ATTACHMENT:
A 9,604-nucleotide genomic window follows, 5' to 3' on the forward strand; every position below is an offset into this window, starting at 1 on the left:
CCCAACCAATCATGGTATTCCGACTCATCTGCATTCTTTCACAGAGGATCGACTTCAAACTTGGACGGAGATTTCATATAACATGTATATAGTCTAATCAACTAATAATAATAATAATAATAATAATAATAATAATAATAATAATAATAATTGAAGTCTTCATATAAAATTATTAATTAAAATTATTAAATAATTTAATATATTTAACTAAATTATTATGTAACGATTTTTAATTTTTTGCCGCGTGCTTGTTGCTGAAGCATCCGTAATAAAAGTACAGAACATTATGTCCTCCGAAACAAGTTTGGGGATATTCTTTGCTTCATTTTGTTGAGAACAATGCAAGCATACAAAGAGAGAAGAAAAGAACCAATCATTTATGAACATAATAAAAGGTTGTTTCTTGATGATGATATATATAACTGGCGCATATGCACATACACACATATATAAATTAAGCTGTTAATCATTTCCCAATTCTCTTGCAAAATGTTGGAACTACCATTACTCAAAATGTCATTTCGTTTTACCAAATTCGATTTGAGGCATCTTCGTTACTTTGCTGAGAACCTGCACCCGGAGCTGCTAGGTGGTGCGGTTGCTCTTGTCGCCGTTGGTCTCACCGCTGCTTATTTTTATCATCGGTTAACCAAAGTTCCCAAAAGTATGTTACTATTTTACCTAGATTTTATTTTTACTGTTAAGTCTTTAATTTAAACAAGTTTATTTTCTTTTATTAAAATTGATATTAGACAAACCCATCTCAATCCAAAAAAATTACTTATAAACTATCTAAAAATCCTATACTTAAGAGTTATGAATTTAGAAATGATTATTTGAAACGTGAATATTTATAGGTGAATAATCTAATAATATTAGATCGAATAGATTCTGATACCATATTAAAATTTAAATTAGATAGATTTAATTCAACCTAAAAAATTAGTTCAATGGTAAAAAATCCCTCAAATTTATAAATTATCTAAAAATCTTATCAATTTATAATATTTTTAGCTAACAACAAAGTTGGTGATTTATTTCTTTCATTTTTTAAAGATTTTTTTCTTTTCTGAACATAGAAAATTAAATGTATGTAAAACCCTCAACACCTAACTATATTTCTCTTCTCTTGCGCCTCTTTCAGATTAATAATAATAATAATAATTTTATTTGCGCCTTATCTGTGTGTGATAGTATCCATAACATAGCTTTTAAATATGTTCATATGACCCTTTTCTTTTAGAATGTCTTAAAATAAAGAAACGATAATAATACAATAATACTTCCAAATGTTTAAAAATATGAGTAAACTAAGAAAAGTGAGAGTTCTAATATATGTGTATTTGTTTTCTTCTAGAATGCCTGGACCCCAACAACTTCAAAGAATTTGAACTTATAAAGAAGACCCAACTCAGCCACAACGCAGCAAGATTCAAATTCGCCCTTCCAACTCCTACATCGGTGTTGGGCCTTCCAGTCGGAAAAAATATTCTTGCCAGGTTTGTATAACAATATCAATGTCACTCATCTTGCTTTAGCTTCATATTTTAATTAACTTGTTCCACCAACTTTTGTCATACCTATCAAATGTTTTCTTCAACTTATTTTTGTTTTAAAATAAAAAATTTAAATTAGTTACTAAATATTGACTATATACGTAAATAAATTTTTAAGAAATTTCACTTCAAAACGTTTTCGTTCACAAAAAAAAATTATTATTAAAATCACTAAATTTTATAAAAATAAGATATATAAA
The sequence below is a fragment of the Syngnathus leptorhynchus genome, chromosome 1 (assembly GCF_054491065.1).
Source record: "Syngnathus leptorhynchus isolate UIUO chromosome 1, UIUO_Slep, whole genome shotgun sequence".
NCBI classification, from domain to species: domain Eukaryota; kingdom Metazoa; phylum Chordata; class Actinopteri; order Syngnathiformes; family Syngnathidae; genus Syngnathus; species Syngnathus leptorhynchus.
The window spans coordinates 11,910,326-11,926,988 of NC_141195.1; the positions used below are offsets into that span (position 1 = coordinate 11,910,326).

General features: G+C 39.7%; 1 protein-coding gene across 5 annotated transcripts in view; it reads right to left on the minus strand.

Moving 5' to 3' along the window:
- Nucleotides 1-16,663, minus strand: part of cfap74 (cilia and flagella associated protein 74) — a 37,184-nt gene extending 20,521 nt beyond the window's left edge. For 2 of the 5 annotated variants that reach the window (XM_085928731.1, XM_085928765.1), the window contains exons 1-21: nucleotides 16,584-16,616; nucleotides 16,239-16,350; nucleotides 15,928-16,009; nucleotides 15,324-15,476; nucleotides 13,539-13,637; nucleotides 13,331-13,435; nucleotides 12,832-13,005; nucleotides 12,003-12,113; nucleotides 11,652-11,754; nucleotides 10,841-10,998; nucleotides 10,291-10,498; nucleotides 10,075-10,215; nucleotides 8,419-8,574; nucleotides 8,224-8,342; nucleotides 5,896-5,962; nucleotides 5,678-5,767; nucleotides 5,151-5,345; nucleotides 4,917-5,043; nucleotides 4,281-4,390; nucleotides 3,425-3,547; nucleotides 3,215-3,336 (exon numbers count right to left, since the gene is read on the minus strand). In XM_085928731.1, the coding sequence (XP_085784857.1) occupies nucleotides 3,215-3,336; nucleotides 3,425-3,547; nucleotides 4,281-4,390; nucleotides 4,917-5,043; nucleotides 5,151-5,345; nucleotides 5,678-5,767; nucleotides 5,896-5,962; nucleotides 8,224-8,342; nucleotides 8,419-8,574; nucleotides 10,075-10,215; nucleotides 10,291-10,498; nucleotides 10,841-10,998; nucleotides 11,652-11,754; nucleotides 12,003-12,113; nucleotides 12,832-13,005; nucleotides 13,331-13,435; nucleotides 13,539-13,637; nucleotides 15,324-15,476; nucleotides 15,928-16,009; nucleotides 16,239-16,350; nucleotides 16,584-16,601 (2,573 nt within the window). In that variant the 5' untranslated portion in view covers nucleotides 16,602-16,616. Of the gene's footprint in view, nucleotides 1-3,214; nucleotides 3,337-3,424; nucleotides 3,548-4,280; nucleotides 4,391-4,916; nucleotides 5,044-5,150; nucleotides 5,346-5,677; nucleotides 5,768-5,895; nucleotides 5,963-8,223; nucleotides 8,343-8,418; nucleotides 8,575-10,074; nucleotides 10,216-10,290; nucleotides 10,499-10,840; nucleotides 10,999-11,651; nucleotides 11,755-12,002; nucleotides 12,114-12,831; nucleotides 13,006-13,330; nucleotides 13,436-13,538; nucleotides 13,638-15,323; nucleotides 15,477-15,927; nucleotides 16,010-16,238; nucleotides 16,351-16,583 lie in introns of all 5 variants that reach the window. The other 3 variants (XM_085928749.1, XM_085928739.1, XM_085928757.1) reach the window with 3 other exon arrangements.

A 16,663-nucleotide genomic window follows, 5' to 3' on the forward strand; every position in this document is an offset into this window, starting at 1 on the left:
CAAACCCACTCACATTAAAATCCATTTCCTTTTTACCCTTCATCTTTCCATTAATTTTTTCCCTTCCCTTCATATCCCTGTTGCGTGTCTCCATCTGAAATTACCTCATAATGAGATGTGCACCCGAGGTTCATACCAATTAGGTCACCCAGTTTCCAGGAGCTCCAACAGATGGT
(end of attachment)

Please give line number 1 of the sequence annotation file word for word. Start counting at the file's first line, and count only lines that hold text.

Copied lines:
A 9,604-nucleotide genomic window follows, 5' to 3' on the forward strand; every position below is an offset into this window, starting at 1 on the left: